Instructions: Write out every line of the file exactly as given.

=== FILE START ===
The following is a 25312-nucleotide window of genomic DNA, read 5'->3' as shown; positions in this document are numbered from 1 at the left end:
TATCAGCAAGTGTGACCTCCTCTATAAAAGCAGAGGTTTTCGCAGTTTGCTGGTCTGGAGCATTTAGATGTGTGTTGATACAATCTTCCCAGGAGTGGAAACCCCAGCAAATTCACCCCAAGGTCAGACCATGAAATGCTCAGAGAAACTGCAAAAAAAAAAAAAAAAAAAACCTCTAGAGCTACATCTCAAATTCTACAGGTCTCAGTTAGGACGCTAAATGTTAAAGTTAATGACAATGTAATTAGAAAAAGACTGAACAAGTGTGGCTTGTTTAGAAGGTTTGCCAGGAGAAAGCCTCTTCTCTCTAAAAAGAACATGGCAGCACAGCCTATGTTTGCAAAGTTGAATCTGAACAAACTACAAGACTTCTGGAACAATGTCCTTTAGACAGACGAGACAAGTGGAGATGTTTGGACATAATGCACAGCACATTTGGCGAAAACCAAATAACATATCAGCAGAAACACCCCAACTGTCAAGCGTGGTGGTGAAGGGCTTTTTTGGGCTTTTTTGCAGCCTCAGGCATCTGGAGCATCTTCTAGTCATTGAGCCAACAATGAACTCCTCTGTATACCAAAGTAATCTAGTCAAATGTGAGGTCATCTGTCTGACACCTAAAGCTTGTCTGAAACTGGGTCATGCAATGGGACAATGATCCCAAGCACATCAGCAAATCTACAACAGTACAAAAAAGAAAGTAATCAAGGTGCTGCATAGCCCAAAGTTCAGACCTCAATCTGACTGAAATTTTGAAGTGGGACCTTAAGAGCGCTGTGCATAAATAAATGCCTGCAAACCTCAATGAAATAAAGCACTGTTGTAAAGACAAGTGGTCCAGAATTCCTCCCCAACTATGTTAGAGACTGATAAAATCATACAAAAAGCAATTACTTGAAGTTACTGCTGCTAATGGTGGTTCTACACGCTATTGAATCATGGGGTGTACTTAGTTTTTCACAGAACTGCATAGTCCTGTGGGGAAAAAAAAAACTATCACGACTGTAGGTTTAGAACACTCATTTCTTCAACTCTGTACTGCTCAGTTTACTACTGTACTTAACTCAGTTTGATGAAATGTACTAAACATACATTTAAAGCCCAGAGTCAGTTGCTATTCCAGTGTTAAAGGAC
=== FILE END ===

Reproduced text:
The following is a 25312-nucleotide window of genomic DNA, read 5'->3' as shown; positions in this document are numbered from 1 at the left end:
TATCAGCAAGTGTGACCTCCTCTATAAAAGCAGAGGTTTTCGCAGTTTGCTGGTCTGGAGCATTTAGATGTGTGTTGATACAATCTTCCCAGGAGTGGAAACCCCAGCAAATTCACCCCAAGGTCAGACCATGAAATGCTCAGAGAAACTGCAAAAAAAAAAAAAAAAAAAACCTCTAGAGCTACATCTCAAATTCTACAGGTCTCAGTTAGGACGCTAAATGTTAAAGTTAATGACAATGTAATTAGAAAAAGACTGAACAAGTGTGGCTTGTTTAGAAGGTTTGCCAGGAGAAAGCCTCTTCTCTCTAAAAAGAACATGGCAGCACAGCCTATGTTTGCAAAGTTGAATCTGAACAAACTACAAGACTTCTGGAACAATGTCCTTTAGACAGACGAGACAAGTGGAGATGTTTGGACATAATGCACAGCACATTTGGCGAAAACCAAATAACATATCAGCAGAAACACCCCAACTGTCAAGCGTGGTGGTGAAGGGCTTTTTTGGGCTTTTTTGCAGCCTCAGGCATCTGGAGCATCTTCTAGTCATTGAGCCAACAATGAACTCCTCTGTATACCAAAGTAATCTAGTCAAATGTGAGGTCATCTGTCTGACACCTAAAGCTTGTCTGAAACTGGGTCATGCAATGGGACAATGATCCCAAGCACATCAGCAAATCTACAACAGTACAAAAAAGAAAGTAATCAAGGTGCTGCATAGCCCAAAGTTCAGACCTCAATCTGACTGAAATTTTGAAGTGGGACCTTAAGAGCGCTGTGCATAAATAAATGCCTGCAAACCTCAATGAAATAAAGCACTGTTGTAAAGACAAGTGGTCCAGAATTCCTCCCCAACTATGTTAGAGACTGATAAAATCATACAAAAAGCAATTACTTGAAGTTACTGCTGCTAATGGTGGTTCTACACGCTATTGAATCATGGGGTGTACTTAGTTTTTCACAGAACTGCATAGTCCTGTGGGGAAAAAAAAAACTATCACGACTGTAGGTTTAGAACACTCATTTCTTCAACTCTGTACTGCTCAGTTTACTACTGTACTTAACTCAGTTTGATGAAATGTACTAAACATACATTTAAAGCCCAGAGTCAGTTGCTATTCCAGTGTTAAAGGAC